In promoting the sanctity of human life, the Qur'an-e Shariff says that good health, like knowledge, is a divine gift. The family unit nurtures the lives of its members, assisting them in their physical and spiritual endeavours. The wellbeing of individuals, in-turn, contributes to the overall health of the family, and that of society at large.
The Aga Khan Health Service, Tajikistan (AKHS, T) recently established the Aga Khan Medical Centre, Khorog (AKMC, K) as a private, not-for-profit hospital, offering high quality health care to the community. It began operations in December 2018, providing outpatient care, diagnostics and physiotherapy services. In April 2019, the hospital expanded its offerings to include inpatient, as well as emergency management services. The first phase of this expansion is supported with 48 beds and a provision for future growth, as needed. AKMC, K complements and supports the Government of Tajikistan's efforts to provide quality diagnostic and treatment services not currently available at the 450-bed Khorog Oblast General Hospital.
Being part of the knowledge society and sharing knowledge in multiple ways is an ethic and tradition that Ismailis have inherited from history. It is a responsibility that contributes to a better quality of life for ourselves and others, and ensures a better future for generations to come. Following in this tradition, The Institute of Ismaili Studies (IIS) has partnered with TKN volunteers to help prepare students for graduate-level studies.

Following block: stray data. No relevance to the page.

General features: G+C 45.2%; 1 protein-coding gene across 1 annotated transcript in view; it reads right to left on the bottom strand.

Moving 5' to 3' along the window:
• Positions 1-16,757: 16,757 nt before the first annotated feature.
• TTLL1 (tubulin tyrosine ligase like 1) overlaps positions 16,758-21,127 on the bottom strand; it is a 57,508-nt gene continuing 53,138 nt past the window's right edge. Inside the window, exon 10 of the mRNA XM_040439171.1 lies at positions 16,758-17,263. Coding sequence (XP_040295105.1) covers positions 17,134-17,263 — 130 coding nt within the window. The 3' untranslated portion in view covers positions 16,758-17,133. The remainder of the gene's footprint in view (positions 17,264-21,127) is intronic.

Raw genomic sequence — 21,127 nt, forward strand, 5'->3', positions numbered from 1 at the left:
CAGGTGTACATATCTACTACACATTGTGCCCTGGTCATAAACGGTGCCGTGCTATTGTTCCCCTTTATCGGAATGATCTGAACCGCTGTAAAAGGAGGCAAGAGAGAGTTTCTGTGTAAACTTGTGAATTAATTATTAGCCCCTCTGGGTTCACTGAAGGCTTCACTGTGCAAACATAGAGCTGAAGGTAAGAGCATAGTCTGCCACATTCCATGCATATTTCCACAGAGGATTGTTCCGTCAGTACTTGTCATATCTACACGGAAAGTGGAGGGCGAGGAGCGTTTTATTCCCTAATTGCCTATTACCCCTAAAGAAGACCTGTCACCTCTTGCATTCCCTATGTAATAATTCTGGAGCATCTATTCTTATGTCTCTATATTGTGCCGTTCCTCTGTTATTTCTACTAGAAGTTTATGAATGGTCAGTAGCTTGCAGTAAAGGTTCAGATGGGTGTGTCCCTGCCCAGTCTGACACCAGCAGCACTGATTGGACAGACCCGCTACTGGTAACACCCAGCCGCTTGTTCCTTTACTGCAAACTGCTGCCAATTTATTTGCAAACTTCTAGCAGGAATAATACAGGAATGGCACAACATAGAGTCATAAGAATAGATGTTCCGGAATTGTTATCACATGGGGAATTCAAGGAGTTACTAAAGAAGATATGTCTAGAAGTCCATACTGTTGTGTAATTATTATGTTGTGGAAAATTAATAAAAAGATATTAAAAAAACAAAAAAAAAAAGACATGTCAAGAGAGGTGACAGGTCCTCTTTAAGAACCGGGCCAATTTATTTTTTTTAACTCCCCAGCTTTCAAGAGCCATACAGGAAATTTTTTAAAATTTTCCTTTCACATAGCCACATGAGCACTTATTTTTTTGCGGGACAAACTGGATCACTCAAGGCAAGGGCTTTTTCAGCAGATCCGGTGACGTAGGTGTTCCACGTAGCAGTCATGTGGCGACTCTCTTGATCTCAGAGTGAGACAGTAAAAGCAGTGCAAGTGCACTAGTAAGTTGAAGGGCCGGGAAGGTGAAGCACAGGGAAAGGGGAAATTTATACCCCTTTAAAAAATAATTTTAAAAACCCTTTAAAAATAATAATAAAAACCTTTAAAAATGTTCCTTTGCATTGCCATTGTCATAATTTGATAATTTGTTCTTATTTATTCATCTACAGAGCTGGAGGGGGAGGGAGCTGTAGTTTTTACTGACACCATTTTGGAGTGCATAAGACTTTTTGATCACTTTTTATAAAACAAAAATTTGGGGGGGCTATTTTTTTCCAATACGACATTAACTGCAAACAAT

It had long been Nashir Karmali’s desire to offer voluntary service in a developing country. In 2007, he received a call that changed his career and life: He was asked to serve on a TKN assignment with Focus Humanitarian Assistance (FOCUS) to conduct a strategic review of their operations in Afghanistan, aimed at expanding its mandate from refugee repatriation to include emergency management, disaster preparedness, and response.
Aswan, the ancient city of Swenett on the banks of the Nile and frontier town on the southernmost border of Ancient Egypt, is the focus for the work of the Om Habibeh Foundation (OHF) in Egypt. The OHF, established by Mata Salamat in 1991 and formally registered in 2006, is an affiliate of the Aga Khan Foundation-Egypt (AKF-E). AKF-E’s program portfolio includes early childhood, civil society and rural development. All these programs function within the Governorate of Aswan, which has a population of 1.5 million people in Upper Egypt.